En español | Just looking at the lyrics on the page — “I second that emotion ...” or “... it's easy to trace the tracks of my tears” — the music comes flooding back to the mind, like muscle memory for the brain. Somehow it's not 2021, but a high school dance or a college party circa late 1960s or early ‘70s. Smokey Robinson's power is long lasting. In 2015, he even had President Barack Obama and First Lady Michelle Obama singing along to “My Girl” (looking like they knew every word) at a White House performance full of VIPs. He's playing dates this summer that include all the classics at 81 years young.
Robinson wrote more than 4,000 songs and dozens of Top 40 hits, including “My Girl” for The Temptations, “My Guy” for Mary Wells and “Ain't That Peculiar” for Marvin Gaye. But Robinson also sang many of his hits: “The Tracks of My Tears,” “I Second That Emotion” and “The Tears of a Clown,” among them.
In a series of videos for AARP, Robinson, who is in the Rock & Roll Hall of Fame and the Songwriters Hall of Fame and has been honored by the Kennedy Center and with the Library of Congress’ Gershwin Prize for Popular Song, shares the backstory on the famous Motown songs we can conjure up in our heads at the strike of the first chord. He's a great songwriter, for sure. Here we see he's a great storyteller, too.
Robinson first styled teen star Mary Wells as a calypso singer, but it was this 1964 female-fidelity anthem (with Wells improvising a jokey impression of sultry Mae West at the end) that made her Motown’s first star, scoring the label’s first No. 1 single, which interrupted the Beatles’ reign of four top singles in a row. But her contract permitted her to quit at 21, so her follow-up song “Where Did Our Love Go?” went to the formerly unpromising Supremes. Wells’ career sank, and the Supremes soon gave the Beatles more to worry about — and Robinson more hits to celebrate.
The Tears of a Clown
The best Christmas present Smokey Robinson ever got has to be this one, presented to him by a 16-year-old Stevie Wonder. It had a propulsive calliope intro, complete with brilliant, radio-ready co-production by co-writer Hank Cosby. But no words. The calliope sound made Robinson think of circus themes, and a line he’d written in a previous tune: “Just like Pagliacci did, I try to keep my secrets hid.” He expanded it into an aria of woe sung by the beloved yet lovelorn funnyman from composer Ruggero Leoncavallo’s 1892 opera, added what has been called “the most deliriously fun bassoon line ever written” (performed by the Detroit Symphony Orchestra great Charles R. Sirard), and it became a No. 1 hit in 1966.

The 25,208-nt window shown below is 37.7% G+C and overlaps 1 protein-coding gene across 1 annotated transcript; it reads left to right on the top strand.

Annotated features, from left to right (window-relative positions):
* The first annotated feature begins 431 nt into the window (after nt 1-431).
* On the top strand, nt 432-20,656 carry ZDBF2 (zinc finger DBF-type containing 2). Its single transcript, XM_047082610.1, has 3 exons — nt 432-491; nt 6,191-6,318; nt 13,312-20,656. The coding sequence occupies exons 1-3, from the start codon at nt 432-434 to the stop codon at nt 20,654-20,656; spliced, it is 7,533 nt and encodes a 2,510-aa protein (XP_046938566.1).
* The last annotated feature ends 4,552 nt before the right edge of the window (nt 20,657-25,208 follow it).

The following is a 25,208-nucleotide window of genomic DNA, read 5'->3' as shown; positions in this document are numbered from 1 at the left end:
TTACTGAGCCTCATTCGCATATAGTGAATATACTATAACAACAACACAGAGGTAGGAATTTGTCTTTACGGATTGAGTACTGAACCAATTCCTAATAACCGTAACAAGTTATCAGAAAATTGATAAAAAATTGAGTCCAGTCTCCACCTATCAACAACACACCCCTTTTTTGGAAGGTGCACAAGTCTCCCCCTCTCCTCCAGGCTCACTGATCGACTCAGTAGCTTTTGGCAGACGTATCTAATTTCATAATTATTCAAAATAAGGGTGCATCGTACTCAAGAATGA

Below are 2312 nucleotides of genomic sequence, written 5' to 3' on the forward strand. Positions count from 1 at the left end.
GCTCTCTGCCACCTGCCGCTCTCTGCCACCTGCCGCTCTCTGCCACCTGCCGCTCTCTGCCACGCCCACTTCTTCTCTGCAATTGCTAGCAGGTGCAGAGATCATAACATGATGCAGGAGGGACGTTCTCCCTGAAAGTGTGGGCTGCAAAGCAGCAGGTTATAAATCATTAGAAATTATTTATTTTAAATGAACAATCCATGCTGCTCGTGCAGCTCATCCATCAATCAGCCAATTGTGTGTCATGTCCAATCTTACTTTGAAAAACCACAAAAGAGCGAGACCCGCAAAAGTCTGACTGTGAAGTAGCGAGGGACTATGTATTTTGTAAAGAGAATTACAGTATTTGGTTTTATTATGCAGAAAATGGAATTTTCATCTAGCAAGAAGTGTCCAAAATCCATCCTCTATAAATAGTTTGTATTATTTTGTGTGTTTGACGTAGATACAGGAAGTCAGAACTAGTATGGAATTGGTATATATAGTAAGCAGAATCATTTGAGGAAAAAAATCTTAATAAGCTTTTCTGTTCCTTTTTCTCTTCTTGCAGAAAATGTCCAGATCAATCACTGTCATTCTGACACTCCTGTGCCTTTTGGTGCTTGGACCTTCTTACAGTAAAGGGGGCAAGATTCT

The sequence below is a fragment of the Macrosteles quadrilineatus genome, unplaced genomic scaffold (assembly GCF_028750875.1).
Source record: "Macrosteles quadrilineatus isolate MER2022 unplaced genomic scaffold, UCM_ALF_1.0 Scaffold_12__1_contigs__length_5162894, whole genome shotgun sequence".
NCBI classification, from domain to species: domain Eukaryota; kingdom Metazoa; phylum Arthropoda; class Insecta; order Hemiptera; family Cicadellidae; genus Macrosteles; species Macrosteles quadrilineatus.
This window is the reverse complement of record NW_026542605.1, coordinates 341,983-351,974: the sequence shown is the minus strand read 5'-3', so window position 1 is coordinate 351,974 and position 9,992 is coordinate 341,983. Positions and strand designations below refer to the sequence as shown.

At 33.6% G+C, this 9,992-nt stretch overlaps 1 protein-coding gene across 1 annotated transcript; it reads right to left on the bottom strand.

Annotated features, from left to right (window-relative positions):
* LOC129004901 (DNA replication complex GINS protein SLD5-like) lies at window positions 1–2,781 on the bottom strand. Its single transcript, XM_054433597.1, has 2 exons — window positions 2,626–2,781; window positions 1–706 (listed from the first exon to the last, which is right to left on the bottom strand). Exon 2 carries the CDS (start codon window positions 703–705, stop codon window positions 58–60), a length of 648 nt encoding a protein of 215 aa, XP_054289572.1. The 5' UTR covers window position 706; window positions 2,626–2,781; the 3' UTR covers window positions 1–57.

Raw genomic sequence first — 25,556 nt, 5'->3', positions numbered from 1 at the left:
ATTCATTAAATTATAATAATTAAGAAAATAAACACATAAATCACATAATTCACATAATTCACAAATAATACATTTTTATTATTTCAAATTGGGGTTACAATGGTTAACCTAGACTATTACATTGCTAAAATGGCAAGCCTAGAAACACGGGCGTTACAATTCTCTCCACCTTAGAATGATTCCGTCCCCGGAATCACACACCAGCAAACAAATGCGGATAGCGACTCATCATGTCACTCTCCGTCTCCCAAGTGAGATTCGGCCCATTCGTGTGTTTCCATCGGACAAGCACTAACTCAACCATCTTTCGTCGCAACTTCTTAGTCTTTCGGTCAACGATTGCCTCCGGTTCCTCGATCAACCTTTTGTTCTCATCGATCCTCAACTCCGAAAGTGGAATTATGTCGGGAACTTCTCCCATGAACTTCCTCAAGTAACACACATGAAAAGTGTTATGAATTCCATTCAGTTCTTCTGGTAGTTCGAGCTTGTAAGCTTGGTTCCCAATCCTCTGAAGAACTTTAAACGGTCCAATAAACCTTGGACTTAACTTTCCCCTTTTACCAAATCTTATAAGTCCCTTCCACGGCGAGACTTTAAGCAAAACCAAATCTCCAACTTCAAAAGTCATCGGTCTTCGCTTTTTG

Smokey Robinson called the Temptations singer David Ruffin a “sleeping giant” — a great growler, but nobody thought of him as a romantic lead singer. So he wrote Ruffin this irrestistible 1965 love song with a “heartbeat tempo.” Miracles guitarist Ronnie White walked around the studio playing a simple intro riff, which he didn’t think worth recording. “My butt,” said Robinson, “that’s going to be in the song.” The Temptations added gorgeous “hey-hey-heys,” and Robinson sweetened it with strings. It became the group’s first number one, million-selling hit, earning Robinson a $1,000 bonus.